Greece’s Finance Minister, Evangelos Venizelos, rejected the German idea of imposing a eurozone “overseer” as part of the agreement to keep bailout funds flowing to his country.
He said that the proposal, floated late last week as a condition for Greece to receive another $170-billion bailout from the European Central Bank, would force his country to choose between “financial assistance” and “national dignity.” He said that forcing Greece to accept such an overseer — with the power to veto Greek tax and spending decisions and make sure that debt service is paid before any other government expenditures — “ignores some key historical lessons.” An unnamed official privy to the conversation put it even more clearly: “If you went with that model, you’d do away with the normal democratic decision-making in a member state.”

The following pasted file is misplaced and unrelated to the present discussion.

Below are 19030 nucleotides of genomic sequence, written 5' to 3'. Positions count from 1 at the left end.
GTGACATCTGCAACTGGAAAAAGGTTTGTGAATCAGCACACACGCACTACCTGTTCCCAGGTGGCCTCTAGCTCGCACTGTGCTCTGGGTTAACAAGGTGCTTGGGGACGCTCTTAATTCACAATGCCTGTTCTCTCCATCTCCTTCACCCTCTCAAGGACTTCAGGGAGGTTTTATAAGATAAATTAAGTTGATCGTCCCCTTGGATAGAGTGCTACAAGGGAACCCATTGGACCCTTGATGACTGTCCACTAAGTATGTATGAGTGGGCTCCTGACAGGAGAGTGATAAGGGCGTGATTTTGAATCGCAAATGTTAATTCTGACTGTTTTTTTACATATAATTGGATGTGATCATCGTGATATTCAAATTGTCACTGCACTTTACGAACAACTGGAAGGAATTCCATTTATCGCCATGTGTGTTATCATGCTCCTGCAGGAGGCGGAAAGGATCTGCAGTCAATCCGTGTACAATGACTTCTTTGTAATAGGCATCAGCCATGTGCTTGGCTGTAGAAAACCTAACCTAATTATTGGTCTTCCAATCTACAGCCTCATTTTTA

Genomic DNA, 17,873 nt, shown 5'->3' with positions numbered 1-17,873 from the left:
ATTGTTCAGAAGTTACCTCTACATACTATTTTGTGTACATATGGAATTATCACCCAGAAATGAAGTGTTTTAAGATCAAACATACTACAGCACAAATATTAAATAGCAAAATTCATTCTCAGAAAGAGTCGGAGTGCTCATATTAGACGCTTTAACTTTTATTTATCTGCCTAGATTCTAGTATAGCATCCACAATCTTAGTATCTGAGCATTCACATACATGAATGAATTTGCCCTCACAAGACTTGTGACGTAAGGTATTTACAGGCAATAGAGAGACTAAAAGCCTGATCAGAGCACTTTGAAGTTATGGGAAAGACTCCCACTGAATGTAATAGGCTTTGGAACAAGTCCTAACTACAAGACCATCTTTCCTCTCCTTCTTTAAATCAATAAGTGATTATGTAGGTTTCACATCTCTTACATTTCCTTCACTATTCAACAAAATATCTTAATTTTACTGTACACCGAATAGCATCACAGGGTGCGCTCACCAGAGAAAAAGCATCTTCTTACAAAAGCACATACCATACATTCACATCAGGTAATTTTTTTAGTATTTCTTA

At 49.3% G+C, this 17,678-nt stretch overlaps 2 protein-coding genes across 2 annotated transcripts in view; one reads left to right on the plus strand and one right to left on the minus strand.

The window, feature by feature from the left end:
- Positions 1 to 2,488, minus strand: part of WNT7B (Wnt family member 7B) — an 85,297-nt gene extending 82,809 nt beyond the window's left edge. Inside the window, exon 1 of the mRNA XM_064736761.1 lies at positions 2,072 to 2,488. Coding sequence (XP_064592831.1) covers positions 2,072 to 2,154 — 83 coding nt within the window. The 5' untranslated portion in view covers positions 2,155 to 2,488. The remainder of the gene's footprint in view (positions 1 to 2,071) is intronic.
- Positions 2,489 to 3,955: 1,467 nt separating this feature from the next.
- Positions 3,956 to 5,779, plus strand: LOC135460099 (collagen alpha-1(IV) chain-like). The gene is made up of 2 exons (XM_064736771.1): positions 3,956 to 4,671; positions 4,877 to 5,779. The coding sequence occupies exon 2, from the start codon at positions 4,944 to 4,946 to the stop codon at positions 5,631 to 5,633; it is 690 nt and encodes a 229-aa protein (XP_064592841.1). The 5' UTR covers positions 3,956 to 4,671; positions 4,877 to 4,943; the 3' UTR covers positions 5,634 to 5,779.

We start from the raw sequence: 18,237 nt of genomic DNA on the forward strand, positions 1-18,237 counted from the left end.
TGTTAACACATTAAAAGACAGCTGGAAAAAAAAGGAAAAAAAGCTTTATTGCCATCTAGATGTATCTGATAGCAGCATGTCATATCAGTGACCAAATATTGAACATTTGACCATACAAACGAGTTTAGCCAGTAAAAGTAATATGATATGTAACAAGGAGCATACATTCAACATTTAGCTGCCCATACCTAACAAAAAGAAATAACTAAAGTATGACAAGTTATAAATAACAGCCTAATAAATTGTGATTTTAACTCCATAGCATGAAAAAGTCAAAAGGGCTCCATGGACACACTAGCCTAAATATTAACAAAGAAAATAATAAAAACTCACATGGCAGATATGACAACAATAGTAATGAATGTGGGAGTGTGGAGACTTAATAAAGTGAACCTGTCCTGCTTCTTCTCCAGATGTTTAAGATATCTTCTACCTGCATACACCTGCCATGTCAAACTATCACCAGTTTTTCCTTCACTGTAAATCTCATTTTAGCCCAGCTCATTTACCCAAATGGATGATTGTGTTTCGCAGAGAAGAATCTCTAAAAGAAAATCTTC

Venizelos failed to be explicit about those “key historical lessons,” but the threat was clear: Here was Germany trying to enforce its version of financial austerity and “behavior” onto another sovereign nation, just as it did in the 1930s. It was also a reminder of the continuing failure of the EU, which was sold initially as a way to keep the German threat from rising again in the years following the Second World War.
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